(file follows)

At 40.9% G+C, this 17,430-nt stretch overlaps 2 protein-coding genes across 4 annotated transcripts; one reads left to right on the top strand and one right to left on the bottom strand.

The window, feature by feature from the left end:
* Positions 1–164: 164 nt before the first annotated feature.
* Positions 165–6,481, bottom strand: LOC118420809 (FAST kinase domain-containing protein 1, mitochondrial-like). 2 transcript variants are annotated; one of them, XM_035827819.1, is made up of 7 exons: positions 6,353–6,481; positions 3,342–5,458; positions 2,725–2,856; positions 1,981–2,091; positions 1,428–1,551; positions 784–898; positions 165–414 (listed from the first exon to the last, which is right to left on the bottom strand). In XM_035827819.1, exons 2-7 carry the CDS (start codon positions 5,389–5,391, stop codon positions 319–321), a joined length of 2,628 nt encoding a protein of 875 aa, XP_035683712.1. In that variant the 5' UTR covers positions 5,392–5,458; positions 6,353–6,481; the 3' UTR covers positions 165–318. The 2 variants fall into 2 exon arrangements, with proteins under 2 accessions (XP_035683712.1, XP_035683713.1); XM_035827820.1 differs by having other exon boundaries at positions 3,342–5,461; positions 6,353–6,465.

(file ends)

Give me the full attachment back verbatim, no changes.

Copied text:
At 40.9% G+C, this 17,430-nt stretch overlaps 2 protein-coding genes across 4 annotated transcripts; one reads left to right on the top strand and one right to left on the bottom strand.

The window, feature by feature from the left end:
* Positions 1–164: 164 nt before the first annotated feature.
* Positions 165–6,481, bottom strand: LOC118420809 (FAST kinase domain-containing protein 1, mitochondrial-like). 2 transcript variants are annotated; one of them, XM_035827819.1, is made up of 7 exons: positions 6,353–6,481; positions 3,342–5,458; positions 2,725–2,856; positions 1,981–2,091; positions 1,428–1,551; positions 784–898; positions 165–414 (listed from the first exon to the last, which is right to left on the bottom strand). In XM_035827819.1, exons 2-7 carry the CDS (start codon positions 5,389–5,391, stop codon positions 319–321), a joined length of 2,628 nt encoding a protein of 875 aa, XP_035683712.1. In that variant the 5' UTR covers positions 5,392–5,458; positions 6,353–6,481; the 3' UTR covers positions 165–318. The 2 variants fall into 2 exon arrangements, with proteins under 2 accessions (XP_035683712.1, XP_035683713.1); XM_035827820.1 differs by having other exon boundaries at positions 3,342–5,461; positions 6,353–6,465.